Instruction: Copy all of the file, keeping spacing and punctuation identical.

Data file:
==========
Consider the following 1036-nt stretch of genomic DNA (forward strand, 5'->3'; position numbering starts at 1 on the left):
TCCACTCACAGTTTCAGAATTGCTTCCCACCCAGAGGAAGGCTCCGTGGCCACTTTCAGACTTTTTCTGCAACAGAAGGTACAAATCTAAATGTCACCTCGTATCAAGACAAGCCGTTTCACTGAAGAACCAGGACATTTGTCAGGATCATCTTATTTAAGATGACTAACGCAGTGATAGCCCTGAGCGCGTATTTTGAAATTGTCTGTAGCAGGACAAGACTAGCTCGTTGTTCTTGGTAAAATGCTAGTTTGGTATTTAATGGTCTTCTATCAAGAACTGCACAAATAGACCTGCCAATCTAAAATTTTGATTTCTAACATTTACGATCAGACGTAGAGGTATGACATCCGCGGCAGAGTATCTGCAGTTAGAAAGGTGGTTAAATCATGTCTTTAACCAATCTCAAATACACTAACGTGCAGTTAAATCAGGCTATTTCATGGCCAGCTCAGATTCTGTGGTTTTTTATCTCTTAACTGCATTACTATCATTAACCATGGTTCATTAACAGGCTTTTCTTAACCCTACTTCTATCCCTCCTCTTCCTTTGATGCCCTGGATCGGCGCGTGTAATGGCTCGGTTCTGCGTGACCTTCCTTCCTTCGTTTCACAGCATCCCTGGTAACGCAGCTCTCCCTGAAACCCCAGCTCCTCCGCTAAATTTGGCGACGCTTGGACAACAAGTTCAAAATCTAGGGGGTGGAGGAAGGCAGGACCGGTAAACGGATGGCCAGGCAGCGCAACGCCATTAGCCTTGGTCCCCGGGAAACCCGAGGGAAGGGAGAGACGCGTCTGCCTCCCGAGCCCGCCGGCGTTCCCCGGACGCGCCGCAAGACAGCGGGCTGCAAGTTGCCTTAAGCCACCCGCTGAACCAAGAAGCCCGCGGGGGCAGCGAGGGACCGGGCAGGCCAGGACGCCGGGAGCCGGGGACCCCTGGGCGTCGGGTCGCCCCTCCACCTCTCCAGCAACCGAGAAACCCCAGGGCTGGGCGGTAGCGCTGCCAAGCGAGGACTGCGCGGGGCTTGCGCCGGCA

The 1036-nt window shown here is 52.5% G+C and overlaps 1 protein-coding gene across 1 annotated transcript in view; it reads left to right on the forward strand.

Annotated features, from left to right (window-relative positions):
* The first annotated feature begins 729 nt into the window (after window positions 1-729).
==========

Consider the following 1036-nt stretch of genomic DNA (forward strand, 5'->3'; position numbering starts at 1 on the left):
TCCACTCACAGTTTCAGAATTGCTTCCCACCCAGAGGAAGGCTCCGTGGCCACTTTCAGACTTTTTCTGCAACAGAAGGTACAAATCTAAATGTCACCTCGTATCAAGACAAGCCGTTTCACTGAAGAACCAGGACATTTGTCAGGATCATCTTATTTAAGATGACTAACGCAGTGATAGCCCTGAGCGCGTATTTTGAAATTGTCTGTAGCAGGACAAGACTAGCTCGTTGTTCTTGGTAAAATGCTAGTTTGGTATTTAATGGTCTTCTATCAAGAACTGCACAAATAGACCTGCCAATCTAAAATTTTGATTTCTAACATTTACGATCAGACGTAGAGGTATGACATCCGCGGCAGAGTATCTGCAGTTAGAAAGGTGGTTAAATCATGTCTTTAACCAATCTCAAATACACTAACGTGCAGTTAAATCAGGCTATTTCATGGCCAGCTCAGATTCTGTGGTTTTTTATCTCTTAACTGCATTACTATCATTAACCATGGTTCATTAACAGGCTTTTCTTAACCCTACTTCTATCCCTCCTCTTCCTTTGATGCCCTGGATCGGCGCGTGTAATGGCTCGGTTCTGCGTGACCTTCCTTCCTTCGTTTCACAGCATCCCTGGTAACGCAGCTCTCCCTGAAACCCCAGCTCCTCCGCTAAATTTGGCGACGCTTGGACAACAAGTTCAAAATCTAGGGGGTGGAGGAAGGCAGGACCGGTAAACGGATGGCCAGGCAGCGCAACGCCATTAGCCTTGGTCCCCGGGAAACCCGAGGGAAGGGAGAGACGCGTCTGCCTCCCGAGCCCGCCGGCGTTCCCCGGACGCGCCGCAAGACAGCGGGCTGCAAGTTGCCTTAAGCCACCCGCTGAACCAAGAAGCCCGCGGGGGCAGCGAGGGACCGGGCAGGCCAGGACGCCGGGAGCCGGGGACCCCTGGGCGTCGGGTCGCCCCTCCACCTCTCCAGCAACCGAGAAACCCCAGGGCTGGGCGGTAGCGCTGCCAAGCGAGGACTGCGCGGGGCTTGCGCCGGCA

The 1036-nt window shown here is 52.5% G+C and overlaps 1 protein-coding gene across 1 annotated transcript in view; it reads left to right on the forward strand.

Annotated features, from left to right (window-relative positions):
* The first annotated feature begins 729 nt into the window (after window positions 1-729).